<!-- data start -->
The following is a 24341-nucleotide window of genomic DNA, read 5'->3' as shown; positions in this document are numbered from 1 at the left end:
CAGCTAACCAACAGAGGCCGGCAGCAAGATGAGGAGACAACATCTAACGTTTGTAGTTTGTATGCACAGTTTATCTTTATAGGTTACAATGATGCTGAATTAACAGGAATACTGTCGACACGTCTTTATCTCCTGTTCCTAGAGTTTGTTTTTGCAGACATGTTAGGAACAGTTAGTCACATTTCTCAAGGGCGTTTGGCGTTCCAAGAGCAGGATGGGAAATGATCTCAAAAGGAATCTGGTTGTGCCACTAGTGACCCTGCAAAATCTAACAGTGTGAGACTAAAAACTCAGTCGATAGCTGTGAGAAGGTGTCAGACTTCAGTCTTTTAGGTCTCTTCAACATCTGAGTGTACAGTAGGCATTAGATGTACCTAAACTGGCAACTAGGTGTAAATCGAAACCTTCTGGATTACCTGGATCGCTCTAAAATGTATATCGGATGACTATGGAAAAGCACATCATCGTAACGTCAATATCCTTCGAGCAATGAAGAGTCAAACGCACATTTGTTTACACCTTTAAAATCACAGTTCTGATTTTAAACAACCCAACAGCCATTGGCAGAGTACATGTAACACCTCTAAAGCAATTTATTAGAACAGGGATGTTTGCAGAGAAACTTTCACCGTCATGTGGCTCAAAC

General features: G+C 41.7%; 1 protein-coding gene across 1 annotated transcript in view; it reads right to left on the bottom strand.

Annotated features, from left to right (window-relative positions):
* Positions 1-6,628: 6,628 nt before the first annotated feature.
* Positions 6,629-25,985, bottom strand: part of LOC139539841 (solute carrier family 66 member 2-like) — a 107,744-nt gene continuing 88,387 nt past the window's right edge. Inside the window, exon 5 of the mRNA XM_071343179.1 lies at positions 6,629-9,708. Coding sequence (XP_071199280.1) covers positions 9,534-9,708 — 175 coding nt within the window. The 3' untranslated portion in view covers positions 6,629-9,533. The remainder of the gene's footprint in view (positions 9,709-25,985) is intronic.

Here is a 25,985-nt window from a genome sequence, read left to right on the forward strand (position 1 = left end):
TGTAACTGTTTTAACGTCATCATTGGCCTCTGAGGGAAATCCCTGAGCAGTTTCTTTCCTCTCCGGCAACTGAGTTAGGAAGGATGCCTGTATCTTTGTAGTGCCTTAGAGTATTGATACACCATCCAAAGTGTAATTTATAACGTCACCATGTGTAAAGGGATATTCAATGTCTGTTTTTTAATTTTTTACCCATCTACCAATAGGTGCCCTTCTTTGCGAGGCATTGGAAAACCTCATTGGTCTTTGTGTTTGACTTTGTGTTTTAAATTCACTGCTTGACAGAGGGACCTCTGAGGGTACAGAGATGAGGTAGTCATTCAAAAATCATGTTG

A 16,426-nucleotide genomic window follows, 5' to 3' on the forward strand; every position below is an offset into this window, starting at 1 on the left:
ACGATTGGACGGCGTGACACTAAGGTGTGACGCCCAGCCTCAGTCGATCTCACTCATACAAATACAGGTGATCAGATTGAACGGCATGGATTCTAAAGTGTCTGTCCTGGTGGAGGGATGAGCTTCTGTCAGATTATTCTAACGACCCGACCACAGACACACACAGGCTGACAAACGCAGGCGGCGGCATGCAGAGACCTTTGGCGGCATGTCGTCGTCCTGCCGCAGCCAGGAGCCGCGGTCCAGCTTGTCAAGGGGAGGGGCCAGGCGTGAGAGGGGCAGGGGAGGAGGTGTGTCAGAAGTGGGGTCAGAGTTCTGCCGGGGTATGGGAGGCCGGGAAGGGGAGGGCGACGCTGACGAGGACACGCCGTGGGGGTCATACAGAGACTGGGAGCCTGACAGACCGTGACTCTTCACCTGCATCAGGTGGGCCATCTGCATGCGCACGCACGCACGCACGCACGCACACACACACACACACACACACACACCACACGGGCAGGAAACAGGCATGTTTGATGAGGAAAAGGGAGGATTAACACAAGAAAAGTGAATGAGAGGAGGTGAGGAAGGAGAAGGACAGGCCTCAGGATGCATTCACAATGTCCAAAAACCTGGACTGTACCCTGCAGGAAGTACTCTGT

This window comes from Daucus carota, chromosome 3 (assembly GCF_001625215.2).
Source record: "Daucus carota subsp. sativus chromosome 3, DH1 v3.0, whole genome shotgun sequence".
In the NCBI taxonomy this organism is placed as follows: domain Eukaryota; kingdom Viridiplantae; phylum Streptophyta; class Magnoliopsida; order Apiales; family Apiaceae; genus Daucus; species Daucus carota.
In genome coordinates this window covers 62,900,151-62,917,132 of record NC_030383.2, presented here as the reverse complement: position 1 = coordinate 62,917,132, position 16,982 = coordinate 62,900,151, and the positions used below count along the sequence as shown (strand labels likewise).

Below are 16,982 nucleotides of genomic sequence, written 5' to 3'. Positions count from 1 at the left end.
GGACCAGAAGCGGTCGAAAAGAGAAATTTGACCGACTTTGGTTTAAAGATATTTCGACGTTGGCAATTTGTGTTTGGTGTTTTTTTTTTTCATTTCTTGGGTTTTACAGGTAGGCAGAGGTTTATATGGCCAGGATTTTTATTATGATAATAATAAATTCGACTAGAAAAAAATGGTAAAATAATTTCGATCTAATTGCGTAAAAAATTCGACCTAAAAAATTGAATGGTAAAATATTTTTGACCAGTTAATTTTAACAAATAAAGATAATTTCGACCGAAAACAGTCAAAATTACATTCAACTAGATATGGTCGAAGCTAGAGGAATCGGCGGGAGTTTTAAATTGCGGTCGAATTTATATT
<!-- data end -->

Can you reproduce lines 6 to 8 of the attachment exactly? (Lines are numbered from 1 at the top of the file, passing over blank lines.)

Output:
* Positions 6,629-25,985, bottom strand: part of LOC139539841 (solute carrier family 66 member 2-like) — a 107,744-nt gene continuing 88,387 nt past the window's right edge. Inside the window, exon 5 of the mRNA XM_071343179.1 lies at positions 6,629-9,708. Coding sequence (XP_071199280.1) covers positions 9,534-9,708 — 175 coding nt within the window. The 3' untranslated portion in view covers positions 6,629-9,533. The remainder of the gene's footprint in view (positions 9,709-25,985) is intronic.

Here is a 25,985-nt window from a genome sequence, read left to right on the forward strand (position 1 = left end):
TGTAACTGTTTTAACGTCATCATTGGCCTCTGAGGGAAATCCCTGAGCAGTTTCTTTCCTCTCCGGCAACTGAGTTAGGAAGGATGCCTGTATCTTTGTAGTGCCTTAGAGTATTGATACACCATCCAAAGTGTAATTTATAACGTCACCATGTGTAAAGGGATATTCAATGTCTGTTTTTTAATTTTTTACCCATCTACCAATAGGTGCCCTTCTTTGCGAGGCATTGGAAAACCTCATTGGTCTTTGTGTTTGACTTTGTGTTTTAAATTCACTGCTTGACAGAGGGACCTCTGAGGGTACAGAGATGAGGTAGTCATTCAAAAATCATGTTG